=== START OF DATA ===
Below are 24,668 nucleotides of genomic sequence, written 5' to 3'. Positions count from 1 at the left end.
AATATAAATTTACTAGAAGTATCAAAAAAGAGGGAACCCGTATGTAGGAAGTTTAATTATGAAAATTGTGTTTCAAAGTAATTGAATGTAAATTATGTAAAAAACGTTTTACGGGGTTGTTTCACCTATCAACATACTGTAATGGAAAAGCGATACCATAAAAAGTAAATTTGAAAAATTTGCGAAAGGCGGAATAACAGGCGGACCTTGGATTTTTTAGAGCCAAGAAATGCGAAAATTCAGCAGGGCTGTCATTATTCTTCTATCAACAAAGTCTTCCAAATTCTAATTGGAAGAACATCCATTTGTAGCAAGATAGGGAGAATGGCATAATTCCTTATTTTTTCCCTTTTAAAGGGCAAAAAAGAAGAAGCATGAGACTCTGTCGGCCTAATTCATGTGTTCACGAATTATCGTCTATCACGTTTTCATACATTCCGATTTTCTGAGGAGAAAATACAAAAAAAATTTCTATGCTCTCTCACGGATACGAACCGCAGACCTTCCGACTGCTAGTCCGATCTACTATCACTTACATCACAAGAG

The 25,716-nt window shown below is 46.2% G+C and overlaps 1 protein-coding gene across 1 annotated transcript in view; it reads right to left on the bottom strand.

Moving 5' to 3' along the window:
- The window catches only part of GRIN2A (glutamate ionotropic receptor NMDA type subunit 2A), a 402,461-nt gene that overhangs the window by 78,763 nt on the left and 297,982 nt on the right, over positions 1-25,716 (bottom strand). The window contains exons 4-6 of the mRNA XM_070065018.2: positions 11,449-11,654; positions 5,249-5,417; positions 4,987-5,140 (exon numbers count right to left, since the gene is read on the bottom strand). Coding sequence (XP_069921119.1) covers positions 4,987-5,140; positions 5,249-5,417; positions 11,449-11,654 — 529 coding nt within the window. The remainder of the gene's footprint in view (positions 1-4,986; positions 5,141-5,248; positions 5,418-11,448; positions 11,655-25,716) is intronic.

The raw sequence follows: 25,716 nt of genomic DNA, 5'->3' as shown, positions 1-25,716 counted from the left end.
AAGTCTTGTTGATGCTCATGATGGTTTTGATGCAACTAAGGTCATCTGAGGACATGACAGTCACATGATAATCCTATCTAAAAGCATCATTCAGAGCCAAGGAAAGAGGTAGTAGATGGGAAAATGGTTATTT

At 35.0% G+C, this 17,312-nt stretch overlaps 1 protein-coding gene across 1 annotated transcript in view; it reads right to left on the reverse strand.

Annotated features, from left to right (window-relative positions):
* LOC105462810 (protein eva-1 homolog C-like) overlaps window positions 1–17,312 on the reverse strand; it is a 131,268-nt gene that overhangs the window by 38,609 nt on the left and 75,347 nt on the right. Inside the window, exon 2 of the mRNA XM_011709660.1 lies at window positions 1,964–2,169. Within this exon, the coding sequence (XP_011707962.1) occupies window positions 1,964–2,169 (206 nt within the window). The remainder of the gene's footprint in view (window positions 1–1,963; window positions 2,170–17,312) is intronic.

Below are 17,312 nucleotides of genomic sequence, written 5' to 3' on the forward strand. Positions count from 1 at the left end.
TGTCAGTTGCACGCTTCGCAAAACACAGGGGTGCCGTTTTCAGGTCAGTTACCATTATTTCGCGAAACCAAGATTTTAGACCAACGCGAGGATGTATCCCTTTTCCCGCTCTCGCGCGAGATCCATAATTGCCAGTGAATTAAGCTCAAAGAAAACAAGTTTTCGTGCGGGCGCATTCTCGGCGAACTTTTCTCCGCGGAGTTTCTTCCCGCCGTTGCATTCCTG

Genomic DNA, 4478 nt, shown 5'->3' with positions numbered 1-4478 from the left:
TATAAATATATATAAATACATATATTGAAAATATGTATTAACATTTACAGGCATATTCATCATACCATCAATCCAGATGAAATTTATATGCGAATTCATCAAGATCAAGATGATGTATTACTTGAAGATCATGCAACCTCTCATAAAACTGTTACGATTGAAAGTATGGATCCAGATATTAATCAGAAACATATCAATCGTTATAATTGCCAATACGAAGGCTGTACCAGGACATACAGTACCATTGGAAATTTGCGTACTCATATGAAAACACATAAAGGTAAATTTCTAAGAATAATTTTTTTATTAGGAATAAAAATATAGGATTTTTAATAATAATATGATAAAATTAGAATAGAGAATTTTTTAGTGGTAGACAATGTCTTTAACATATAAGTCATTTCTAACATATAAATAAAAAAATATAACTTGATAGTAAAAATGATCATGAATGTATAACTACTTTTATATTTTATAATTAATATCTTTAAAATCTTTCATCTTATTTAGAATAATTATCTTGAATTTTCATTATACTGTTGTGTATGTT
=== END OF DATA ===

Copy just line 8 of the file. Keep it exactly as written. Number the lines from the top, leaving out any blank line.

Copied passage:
At 35.0% G+C, this 17,312-nt stretch overlaps 1 protein-coding gene across 1 annotated transcript in view; it reads right to left on the reverse strand.